Step 4 in a series on becoming a data-driven organization with the help of ad-hoc analytics.
This is the fourth installment in our series devoted to becoming a data-driven retail organization. You can catch up on anything you missed in step 1, step 2, and step 3.
Business intelligence and analytics are often introduced into companies gradually. Start small, think big, and -- with the help of a comprehensive BI strategy -- climb the ladder of skills and utilization to become truly data-driven. When companies first set out on this journey, they most commonly cite "enhanced reporting capabilities" as the reason they're implementing BI. But Business intelligence is so much more.
Data-driven organizations aren't confined by reporting cycles and pre-configured KPIs. Business intelligence and analytics operates on your terms. Want to learn more about a figure you saw in a recent report? Have a burning question that doesn't need to become a recurring KPI? That's where ad-hoc analytics
Ad-hoc analytics is exactly what you think: it's the technology that allows users to create analyses and reports on an individual basis, rather than exclusively in the context of recurring reports.
With ad-hoc analytics, you aren't limited to the confines of the data warehouse. You can quickly and easily pull in data outside the data warehouse in Excel spreadsheets and even data external to your company to explore a hunch.
I was going to stick with my supermarket analogy from my previous posts, but in the spirit of the holiday season, let's talk toys!
Christmas is just around the corner and as Santa Claus, you're up against a non-negotiable deadline. If your elves working manufacturing in the North Pole Workshop send you a spreadsheet of their own supply chain figures, you can incorporate that data into an analysis in a single click without having to go through extra steps of adding it to the data warehouse. No technical skills required.
Or say the elves from Marketing bring you the updated Naughty and Nice list compiled from the most recent external behavioral survey from parents, you can have those figures benchmarked against those already in your database from last year's numbers in a matter of minutes.
Need to analyze what this year's hottest toys for boys and girls are to make sure the elves are producing enough? Just pull in that data from social media, consumer reports, or the National Retail Federation reports and you're good to go.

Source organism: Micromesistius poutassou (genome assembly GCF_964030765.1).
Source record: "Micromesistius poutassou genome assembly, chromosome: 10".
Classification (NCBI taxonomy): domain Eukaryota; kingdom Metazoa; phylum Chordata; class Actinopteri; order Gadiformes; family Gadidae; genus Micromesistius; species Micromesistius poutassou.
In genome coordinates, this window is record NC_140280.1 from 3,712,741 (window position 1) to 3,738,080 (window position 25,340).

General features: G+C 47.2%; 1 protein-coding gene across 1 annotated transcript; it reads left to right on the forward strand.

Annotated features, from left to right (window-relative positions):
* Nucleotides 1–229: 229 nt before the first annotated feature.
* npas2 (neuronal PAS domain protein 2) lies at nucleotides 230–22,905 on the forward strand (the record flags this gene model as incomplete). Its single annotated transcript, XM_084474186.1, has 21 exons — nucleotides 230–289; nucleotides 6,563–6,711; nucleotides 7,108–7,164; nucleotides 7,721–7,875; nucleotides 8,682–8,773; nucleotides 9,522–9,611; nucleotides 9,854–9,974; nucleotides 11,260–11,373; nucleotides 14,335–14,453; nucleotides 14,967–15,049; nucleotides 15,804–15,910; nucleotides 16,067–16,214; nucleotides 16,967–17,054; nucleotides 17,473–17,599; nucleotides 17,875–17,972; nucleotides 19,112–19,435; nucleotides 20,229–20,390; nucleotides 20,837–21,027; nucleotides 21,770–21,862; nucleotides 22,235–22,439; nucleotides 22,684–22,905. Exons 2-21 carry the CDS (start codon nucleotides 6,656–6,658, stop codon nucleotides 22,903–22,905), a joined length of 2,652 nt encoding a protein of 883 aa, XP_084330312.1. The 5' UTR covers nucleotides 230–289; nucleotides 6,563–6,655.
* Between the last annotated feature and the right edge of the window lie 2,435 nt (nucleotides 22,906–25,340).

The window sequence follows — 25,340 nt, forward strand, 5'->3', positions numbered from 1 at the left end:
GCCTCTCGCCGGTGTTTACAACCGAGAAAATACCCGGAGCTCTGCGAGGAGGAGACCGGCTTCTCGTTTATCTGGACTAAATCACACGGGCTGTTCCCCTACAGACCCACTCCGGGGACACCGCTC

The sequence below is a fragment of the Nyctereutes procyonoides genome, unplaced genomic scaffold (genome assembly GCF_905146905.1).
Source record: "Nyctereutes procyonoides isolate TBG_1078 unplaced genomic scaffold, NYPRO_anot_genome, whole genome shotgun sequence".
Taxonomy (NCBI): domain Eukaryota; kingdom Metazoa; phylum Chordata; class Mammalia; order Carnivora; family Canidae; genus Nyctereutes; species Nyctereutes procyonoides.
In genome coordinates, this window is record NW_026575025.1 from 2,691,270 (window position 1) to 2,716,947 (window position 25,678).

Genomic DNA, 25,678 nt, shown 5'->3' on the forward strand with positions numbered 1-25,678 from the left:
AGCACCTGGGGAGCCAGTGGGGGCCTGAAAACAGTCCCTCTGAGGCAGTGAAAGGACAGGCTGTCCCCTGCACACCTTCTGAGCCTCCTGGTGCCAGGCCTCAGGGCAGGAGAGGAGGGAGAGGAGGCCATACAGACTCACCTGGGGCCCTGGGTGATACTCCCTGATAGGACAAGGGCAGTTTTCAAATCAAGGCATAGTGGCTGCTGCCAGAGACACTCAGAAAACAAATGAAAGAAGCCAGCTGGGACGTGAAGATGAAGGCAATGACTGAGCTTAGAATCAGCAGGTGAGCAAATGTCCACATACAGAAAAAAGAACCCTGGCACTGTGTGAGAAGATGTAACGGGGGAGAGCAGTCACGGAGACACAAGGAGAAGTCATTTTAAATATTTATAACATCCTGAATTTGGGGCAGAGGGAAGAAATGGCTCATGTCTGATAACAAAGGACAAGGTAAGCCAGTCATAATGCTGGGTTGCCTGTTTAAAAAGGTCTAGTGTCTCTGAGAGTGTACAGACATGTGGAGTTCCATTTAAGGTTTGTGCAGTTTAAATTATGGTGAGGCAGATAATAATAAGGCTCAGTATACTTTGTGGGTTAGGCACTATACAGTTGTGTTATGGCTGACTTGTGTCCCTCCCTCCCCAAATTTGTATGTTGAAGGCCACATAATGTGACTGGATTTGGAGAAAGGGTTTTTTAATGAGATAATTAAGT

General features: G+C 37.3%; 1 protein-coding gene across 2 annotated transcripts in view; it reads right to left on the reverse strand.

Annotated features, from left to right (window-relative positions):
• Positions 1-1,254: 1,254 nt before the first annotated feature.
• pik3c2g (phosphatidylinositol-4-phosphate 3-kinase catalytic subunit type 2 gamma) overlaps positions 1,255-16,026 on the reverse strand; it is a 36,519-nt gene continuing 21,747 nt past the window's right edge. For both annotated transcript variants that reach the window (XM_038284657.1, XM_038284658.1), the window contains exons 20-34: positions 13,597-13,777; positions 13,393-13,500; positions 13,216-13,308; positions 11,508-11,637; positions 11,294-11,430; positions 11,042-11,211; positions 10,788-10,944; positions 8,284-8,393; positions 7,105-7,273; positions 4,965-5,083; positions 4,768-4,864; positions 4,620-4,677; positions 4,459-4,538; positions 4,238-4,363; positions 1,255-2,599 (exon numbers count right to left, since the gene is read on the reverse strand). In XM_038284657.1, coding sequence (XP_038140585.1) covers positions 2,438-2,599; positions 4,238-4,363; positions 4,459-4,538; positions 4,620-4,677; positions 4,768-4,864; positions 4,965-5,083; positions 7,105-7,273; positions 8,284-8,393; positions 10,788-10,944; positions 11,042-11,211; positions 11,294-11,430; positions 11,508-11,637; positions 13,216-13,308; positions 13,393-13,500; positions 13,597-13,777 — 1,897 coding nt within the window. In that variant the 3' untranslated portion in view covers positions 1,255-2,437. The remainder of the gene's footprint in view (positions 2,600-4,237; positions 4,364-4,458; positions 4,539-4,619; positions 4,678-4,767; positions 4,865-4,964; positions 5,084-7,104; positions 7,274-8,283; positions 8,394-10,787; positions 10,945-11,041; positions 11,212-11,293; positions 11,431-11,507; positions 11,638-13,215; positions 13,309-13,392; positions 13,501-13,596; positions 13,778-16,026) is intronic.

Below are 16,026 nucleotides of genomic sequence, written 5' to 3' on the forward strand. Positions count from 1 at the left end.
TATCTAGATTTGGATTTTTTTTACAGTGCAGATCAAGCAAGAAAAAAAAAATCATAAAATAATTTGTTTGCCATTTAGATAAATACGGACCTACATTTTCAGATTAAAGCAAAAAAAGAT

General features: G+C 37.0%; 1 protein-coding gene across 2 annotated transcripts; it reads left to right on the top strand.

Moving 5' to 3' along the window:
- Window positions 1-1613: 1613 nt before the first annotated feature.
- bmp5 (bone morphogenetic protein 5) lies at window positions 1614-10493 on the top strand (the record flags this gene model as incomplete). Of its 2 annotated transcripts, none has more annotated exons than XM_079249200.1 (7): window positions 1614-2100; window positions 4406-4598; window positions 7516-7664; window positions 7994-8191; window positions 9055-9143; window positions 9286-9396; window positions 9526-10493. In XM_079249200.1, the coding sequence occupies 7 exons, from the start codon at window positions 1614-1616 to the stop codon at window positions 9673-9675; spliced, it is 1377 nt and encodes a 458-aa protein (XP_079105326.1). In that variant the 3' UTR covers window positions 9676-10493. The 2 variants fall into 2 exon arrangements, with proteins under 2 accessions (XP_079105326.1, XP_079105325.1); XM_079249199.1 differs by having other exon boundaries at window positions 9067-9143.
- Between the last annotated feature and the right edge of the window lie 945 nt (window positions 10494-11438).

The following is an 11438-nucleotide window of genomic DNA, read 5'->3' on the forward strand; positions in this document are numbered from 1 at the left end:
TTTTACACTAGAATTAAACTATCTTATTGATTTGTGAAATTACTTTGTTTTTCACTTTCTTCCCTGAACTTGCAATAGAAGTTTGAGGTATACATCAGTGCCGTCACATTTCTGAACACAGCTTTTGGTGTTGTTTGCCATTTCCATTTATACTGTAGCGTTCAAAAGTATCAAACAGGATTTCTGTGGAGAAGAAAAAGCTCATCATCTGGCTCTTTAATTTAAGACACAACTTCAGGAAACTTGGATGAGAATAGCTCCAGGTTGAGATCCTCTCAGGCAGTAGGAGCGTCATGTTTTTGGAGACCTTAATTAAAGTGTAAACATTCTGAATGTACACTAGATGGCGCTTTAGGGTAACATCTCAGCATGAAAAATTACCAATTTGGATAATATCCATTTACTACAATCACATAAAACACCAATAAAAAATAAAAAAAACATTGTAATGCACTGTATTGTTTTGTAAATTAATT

Ad-hoc analytics makes business intelligence accessible to everybody and gives the power of insight to everybody in the workshop … ahem … company who might benefit from it.
There's also the benefit of sharing those analytics outside the organization. Consider your suppliers. How useful would it be to them to receive a regular report of how much of their stock was hanging around your storerooms? The knowledge that their products aren't moving may inspire them to undertake new marketing efforts. And to that end, sharing turnover rates with vendors can indicate to them whether their marketing programs have been successful or not.
There are a myriad of benefits of ad-hoc reporting. And if any of these one-off analyses do hit a goldmine of valuable data, you can then add the source to the data warehouse and regularly incorporate it in your reports and analyses. Give the power to the people to find the information they need, no matter where it lives, and make sure to embed the information
into the daily business routines example by giving access to date directly in the ERP or CRM system or any other system used on a daily basis. Finally be able access to the relevant information on any device like information screens, tablets, and any other mobile device.
Your company's been on the Nice list this year. Reward everyone with ad-hoc analytics.